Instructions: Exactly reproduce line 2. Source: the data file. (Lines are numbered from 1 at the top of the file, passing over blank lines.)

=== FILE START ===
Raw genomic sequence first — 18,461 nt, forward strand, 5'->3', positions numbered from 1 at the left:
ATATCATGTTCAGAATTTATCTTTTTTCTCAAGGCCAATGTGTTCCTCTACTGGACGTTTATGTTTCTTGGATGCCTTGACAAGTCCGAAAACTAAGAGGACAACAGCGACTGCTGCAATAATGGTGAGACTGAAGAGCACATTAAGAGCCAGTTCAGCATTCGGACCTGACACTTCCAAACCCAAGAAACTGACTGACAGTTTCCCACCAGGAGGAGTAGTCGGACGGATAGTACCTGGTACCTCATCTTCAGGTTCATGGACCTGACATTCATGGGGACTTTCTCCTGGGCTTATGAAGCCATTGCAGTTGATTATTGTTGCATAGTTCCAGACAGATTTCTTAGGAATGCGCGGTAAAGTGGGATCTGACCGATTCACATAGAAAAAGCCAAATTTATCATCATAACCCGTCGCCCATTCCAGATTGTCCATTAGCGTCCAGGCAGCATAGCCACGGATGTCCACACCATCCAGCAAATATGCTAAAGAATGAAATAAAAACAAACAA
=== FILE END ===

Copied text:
ATATCATGTTCAGAATTTATCTTTTTTCTCAAGGCCAATGTGTTCCTCTACTGGACGTTTATGTTTCTTGGATGCCTTGACAAGTCCGAAAACTAAGAGGACAACAGCGACTGCTGCAATAATGGTGAGACTGAAGAGCACATTAAGAGCCAGTTCAGCATTCGGACCTGACACTTCCAAACCCAAGAAACTGACTGACAGTTTCCCACCAGGAGGAGTAGTCGGACGGATAGTACCTGGTACCTCATCTTCAGGTTCATGGACCTGACATTCATGGGGACTTTCTCCTGGGCTTATGAAGCCATTGCAGTTGATTATTGTTGCATAGTTCCAGACAGATTTCTTAGGAATGCGCGGTAAAGTGGGATCTGACCGATTCACATAGAAAAAGCCAAATTTATCATCATAACCCGTCGCCCATTCCAGATTGTCCATTAGCGTCCAGGCAGCATAGCCACGGATGTCCACACCATCCAGCAAATATGCTAAAGAATGAAATAAAAACAAACAA